1. Build up to the big day.
Encourage your pet to spend time in and around the crate before travel day so he or she knows it as a safe spot. Puppies and kittens should be exposed to the car using small experiential steps as part of a training program. Dr. Jonathan Bloom, medical director of the Willowdale Animal Hospital in Toronto, suggests playing with your puppy in the back seat of a parked car. After a few successful stress-free sessions, do the same with the car engine running. Work up to taking a drive around the block. Increase the distance until everyone is comfortable being in the car.
2. Have the proper identification.
Outfit your pet with a flat collar and a tag imprinted with your home address, as well as a temporary travel tag with your cellphone and destination phone number and any other relevant contact information.
3. Protect your vehicle.
If you frequently hit the road with your pets, it’s worth investing in rubberized floor liners and waterproof seat covers. There are various seat covers in different sizes and styles available at Walmart online. CAA Members also earn 2% back in CAA Dollars when they shop online through our link.*
4. Crate your pet.
Your pet might be your sidekick, but your dog or cat should never ride shotgun. Cats and dogs should be secured inside a well-ventilated crate or carrier in the back seat. Ren’s Pets has a wide variety of carriers for every size of pet, and CAA Members save 10% on carriers and plastic kennels. Just remember that whether you choose a wire, plastic or soft-sided carrier, be sure to secure the carrier to the inside of the vehicle so it doesn’t move if you suddenly hit the brakes. For tips on getting your cat used to travelling – we all know how difficult cats can be! – we have advice from the experts on how to get your cat comfortable in a pet carrier. Whether you’re traveling with a dog or a cat, don’t forget to ensure the pet carrier is the right size. Your pet should be able to lie down, sit and stand up in it.
5. Pack thoughtfully.
Depending on travel restrictions, if you’re travelling across border from Canada to the U.S. by car, bring a valid rabies vaccination certificate and a signed letter from your veterinarian declaring that your pet is healthy. Ask your vet if there are any health risks for you pets in the region you’re traveling too. Make sure to bring your pet’s medication and flea and tick preventatives, especially if you’re travelling to a tick hot spot. For the drive, bring a first aid kit, food, bowls and a familiar pillow or blanket. Dogs will also require a leash and poop bags, while cats need litter, a box and scoop. Toys should be limited to one or two.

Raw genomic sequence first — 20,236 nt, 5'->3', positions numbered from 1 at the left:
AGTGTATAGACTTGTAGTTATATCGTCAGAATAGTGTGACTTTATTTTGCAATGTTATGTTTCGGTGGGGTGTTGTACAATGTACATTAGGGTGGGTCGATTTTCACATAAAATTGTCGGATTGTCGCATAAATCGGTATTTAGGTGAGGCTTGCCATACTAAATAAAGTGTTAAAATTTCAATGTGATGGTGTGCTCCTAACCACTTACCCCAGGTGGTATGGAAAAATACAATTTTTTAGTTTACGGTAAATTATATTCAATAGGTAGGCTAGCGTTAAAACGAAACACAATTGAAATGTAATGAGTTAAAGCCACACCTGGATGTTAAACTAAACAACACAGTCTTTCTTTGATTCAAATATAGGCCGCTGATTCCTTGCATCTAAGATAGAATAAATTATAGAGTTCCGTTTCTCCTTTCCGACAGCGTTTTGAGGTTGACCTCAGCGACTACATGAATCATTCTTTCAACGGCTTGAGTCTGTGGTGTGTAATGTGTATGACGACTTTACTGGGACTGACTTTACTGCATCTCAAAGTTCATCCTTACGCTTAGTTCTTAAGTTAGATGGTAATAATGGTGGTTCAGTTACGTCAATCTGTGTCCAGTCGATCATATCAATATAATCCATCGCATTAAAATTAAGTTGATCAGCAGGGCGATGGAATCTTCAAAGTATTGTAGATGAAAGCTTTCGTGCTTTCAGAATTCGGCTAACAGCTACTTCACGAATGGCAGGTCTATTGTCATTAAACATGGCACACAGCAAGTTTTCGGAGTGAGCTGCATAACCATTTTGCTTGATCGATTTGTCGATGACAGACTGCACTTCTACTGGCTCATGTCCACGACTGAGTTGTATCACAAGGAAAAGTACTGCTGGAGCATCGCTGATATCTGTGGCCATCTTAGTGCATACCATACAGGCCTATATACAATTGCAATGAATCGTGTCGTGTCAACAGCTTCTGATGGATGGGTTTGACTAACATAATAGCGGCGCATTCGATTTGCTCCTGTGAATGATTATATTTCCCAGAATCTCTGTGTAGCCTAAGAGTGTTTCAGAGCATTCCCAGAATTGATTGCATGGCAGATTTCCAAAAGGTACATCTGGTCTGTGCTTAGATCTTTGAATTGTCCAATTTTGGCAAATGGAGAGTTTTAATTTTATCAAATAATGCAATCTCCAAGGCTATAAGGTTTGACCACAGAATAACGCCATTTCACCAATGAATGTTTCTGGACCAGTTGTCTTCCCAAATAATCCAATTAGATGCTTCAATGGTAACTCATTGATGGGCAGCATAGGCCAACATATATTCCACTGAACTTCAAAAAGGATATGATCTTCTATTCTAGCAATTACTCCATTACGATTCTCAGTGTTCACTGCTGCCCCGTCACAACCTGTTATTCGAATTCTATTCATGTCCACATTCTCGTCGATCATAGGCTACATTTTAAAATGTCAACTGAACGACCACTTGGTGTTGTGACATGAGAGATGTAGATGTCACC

6. Create a comfortable interior cabin temperature.
Most cats are familiar with room temperature, which is 22˚C. On cold days, warm the car up before placing your pet inside the car. And on hot days, cool the car down.
7. Put the pet chow away.
Don’t feed your pet in a moving vehicle – except for treats, which can be used for positive reinforcement. Stop frequently for washroom breaks. Bring lots of water and pour some into a bowl whenever you stop, keep pets leashed at all times outside of the vehicle. The RUFFWEAR Quencher Closable Dog Bowl from SAIL is a practical solution. CAA Members can earn up to 5%* in CAA Dollars® when they shop at SAIL online.
8. Never leave your pet unattended in the car.
While Ontario has the PAWS Act, which authorizes police and animal welfare inspectors to enter a vehicle to relieve animals in critical distress, the Atlantic provinces have various rules and laws prohibiting the leaving of unattended pets in parked vehicles in a manner that endangers the health or safety of the animal. In the cold, vehicles can quickly become freezing. “On a hot day, heat stroke is a risk with a potentially fatal outcome,” Bloom says. “When the outside temperature is 30˚C, cabin temperatures can increase 10˚C in just 10 minutes.”
9. Consider leaving your pet at home.
Your pet may enjoy weekend trips to the cottage, but if he or she will be sitting in a hotel all day while you explore museums and other locations where pets are not welcome, leave your dog or cat with a sitter, or have someone come to your home while you’re away.